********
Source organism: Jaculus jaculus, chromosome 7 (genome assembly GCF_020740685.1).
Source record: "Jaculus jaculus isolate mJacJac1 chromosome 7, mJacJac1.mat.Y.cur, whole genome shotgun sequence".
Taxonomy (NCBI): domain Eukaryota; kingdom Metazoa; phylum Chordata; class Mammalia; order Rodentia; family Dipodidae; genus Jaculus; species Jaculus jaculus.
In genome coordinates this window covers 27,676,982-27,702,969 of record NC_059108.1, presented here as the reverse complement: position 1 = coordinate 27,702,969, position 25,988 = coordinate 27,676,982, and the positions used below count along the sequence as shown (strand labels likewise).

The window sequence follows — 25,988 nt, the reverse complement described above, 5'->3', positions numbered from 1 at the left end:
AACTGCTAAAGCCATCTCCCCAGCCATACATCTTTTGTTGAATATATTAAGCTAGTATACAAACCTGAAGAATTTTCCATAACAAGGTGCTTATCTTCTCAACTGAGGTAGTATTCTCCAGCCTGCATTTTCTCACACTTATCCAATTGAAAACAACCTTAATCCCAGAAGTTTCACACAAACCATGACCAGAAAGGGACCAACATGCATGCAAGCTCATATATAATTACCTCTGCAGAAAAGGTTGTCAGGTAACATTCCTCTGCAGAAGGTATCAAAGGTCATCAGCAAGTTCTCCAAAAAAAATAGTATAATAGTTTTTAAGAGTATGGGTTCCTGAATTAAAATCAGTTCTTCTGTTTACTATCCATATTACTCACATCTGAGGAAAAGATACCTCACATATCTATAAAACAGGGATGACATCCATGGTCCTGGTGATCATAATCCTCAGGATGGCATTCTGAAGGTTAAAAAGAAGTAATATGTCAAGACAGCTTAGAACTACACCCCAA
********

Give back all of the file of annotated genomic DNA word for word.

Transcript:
Source organism: Jaculus jaculus, chromosome 7 (genome assembly GCF_020740685.1).
Source record: "Jaculus jaculus isolate mJacJac1 chromosome 7, mJacJac1.mat.Y.cur, whole genome shotgun sequence".
Taxonomy (NCBI): domain Eukaryota; kingdom Metazoa; phylum Chordata; class Mammalia; order Rodentia; family Dipodidae; genus Jaculus; species Jaculus jaculus.
In genome coordinates this window covers 27,676,982-27,702,969 of record NC_059108.1, presented here as the reverse complement: position 1 = coordinate 27,702,969, position 25,988 = coordinate 27,676,982, and the positions used below count along the sequence as shown (strand labels likewise).

The window sequence follows — 25,988 nt, the reverse complement described above, 5'->3', positions numbered from 1 at the left end:
AACTGCTAAAGCCATCTCCCCAGCCATACATCTTTTGTTGAATATATTAAGCTAGTATACAAACCTGAAGAATTTTCCATAACAAGGTGCTTATCTTCTCAACTGAGGTAGTATTCTCCAGCCTGCATTTTCTCACACTTATCCAATTGAAAACAACCTTAATCCCAGAAGTTTCACACAAACCATGACCAGAAAGGGACCAACATGCATGCAAGCTCATATATAATTACCTCTGCAGAAAAGGTTGTCAGGTAACATTCCTCTGCAGAAGGTATCAAAGGTCATCAGCAAGTTCTCCAAAAAAAATAGTATAATAGTTTTTAAGAGTATGGGTTCCTGAATTAAAATCAGTTCTTCTGTTTACTATCCATATTACTCACATCTGAGGAAAAGATACCTCACATATCTATAAAACAGGGATGACATCCATGGTCCTGGTGATCATAATCCTCAGGATGGCATTCTGAAGGTTAAAAAGAAGTAATATGTCAAGACAGCTTAGAACTACACCCCAA